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India offers the EU to slash import duty on wine and spirits to 40% from 150%

June 18, 2013

In a make-or-break scenario for signing of the free trade agreement (FTA) with the European Union, India has offered to drastically cut Customs duties on wines and spirits to 40 per cent from the current 150 per cent.

The offer – made by Commerce and Industry Minister Anand Sharma to EU trade commissioner Karel de Gucht on the sidelines of the Organisation for Economic Co-operation and Development summit in Paris recently – was huge, compared to India’s earlier proposal to cut the Customs duty to 80 per cent. It would mean up to a 73-percentage-point cut in India’s Customs duty.

India also proposed to cut the entry price per bottle of wine to $3.7 and whisky to $5.5.

However, the EU is bargaining for concessions. According to senior officials involved in the talks, the Europeans want the duties for wines and spirits reduced further to 30 per cent and the prices of a bottle of wine and whisky to $3.5.

“This is the best we could offer at this time. It is a make-or-break situation now. We have told them clearly what it is and we cannot go below this. We have to follow the TERC (Trade and Economic Relations Committee) mandate,” a senior commerce department official told Business Standard. Apparently, during the last ministerial meeting that took place on May 14, EU had handed over a letter by its agriculture commissioner Dacian Ciolos to Sharma, asking him to reduce the Customs duty to 30 per cent and maintain the same price point for both wine and whisky at $3.5 a bottle.

The issue was also discussed at length during the meeting of chief negotiators from both sides last month. At that time as well, India had told EU it would not go below what had been mandated by the TERC, headed by Prime Minister Manmohan Singh.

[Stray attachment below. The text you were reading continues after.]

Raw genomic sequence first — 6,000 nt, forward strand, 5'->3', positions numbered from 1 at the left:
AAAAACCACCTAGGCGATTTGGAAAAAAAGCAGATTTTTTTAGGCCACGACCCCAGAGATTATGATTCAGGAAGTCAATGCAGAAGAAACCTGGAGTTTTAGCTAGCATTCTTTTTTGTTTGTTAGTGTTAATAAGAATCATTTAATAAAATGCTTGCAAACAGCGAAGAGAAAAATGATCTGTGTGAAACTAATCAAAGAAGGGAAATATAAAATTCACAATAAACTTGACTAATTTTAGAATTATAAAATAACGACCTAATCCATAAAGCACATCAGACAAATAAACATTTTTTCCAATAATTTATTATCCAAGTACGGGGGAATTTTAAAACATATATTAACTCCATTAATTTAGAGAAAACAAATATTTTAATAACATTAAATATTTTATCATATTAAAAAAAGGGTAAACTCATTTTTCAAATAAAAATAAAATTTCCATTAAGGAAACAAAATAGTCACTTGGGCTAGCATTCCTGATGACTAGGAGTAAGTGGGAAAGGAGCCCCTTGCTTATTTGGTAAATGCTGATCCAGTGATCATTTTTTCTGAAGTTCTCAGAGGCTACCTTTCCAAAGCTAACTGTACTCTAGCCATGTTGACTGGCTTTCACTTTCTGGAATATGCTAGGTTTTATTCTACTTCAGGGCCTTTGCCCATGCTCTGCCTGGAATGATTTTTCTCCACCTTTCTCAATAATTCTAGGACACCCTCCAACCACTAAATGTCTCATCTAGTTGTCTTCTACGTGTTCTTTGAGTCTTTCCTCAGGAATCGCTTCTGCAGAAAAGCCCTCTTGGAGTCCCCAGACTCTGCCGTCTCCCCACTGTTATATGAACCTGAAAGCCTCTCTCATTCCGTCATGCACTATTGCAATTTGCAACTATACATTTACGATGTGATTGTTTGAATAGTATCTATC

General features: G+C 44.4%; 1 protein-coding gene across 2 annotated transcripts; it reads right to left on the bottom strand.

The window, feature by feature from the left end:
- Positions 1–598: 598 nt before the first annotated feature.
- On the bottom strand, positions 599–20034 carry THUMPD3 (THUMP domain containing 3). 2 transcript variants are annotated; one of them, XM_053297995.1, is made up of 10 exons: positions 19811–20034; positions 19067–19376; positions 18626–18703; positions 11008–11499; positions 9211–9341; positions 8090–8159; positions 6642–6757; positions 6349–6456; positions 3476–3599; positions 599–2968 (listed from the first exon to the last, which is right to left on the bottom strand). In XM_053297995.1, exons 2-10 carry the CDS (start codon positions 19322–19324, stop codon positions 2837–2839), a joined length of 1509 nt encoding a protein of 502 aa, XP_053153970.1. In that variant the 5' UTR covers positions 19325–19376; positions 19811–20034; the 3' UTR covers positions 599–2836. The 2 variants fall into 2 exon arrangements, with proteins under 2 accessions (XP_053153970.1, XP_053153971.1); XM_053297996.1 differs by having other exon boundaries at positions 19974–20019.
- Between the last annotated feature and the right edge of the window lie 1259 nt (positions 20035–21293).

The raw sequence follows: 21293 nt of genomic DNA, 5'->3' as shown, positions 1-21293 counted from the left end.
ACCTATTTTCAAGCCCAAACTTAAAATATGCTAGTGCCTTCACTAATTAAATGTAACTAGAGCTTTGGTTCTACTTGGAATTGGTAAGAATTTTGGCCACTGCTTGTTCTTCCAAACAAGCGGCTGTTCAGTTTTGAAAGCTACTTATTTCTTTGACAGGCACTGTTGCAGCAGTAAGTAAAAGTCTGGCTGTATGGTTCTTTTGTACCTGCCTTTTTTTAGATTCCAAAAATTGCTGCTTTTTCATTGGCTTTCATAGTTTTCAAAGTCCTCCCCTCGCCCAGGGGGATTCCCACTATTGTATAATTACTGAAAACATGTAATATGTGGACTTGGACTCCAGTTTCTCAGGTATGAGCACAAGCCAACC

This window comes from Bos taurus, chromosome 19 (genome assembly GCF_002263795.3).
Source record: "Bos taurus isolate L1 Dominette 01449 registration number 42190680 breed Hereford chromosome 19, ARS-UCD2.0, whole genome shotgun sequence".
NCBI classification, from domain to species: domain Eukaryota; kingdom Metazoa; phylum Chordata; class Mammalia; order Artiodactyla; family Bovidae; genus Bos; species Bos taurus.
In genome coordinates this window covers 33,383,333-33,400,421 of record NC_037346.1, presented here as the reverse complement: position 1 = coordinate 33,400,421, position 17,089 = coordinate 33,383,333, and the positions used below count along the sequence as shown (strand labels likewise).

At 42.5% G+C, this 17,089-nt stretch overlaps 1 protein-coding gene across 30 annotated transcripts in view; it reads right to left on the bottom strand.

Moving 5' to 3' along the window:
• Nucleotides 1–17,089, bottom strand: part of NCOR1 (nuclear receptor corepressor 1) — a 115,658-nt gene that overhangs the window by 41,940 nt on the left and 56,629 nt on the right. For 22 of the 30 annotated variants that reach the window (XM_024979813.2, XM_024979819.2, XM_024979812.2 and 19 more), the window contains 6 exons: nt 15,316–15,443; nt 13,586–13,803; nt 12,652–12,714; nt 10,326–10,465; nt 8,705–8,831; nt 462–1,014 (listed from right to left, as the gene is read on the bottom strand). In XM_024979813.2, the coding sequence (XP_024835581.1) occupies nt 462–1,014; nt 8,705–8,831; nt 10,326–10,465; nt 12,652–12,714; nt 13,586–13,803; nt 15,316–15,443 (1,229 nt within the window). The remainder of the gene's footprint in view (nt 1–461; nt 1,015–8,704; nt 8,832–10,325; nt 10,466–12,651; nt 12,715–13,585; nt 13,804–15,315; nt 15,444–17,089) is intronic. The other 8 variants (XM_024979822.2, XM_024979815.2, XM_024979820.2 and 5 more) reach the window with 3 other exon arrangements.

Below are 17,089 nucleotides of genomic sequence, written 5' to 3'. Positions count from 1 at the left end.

India’s wine segment is up in arms against the government’s offer. “A reduction of duties to 40 per cent across the board means opening the gate for cheap imports. This way, the Indian wine industry will perish and this will also impact the farming community,” said Subhash Arora, president, Indian Wine Academy. He said the government cannot afford to take such a decision at election time. “If this happens, prices will come down so much that nobody will then opt for Indian wines anymore. And even if they are able to sign the treaty on this, Parliament will not let it pass.”

Last year, India had said it would cut the duties to 80-90 per cent to make imported wine and spirits from European countries affordable to Indian consumers.

Sharma and Gucht are expected to meet again to salvage the deal. However, the dates for the meeting have not been fixed. It might happen later this month or early next month in Brussels.

India and the 27-nation bloc have been negotiating this treaty since 2007. The agreement aims at slashing or eliminating duties on over 90 per cent of the goods traded between the two sides, while liberalising services and investments sectors. Both sides have failed to meet the deadlines due to stiff differences of tariff cuts, especially on wines and spirits, as well as automobiles.

Source: Business Standard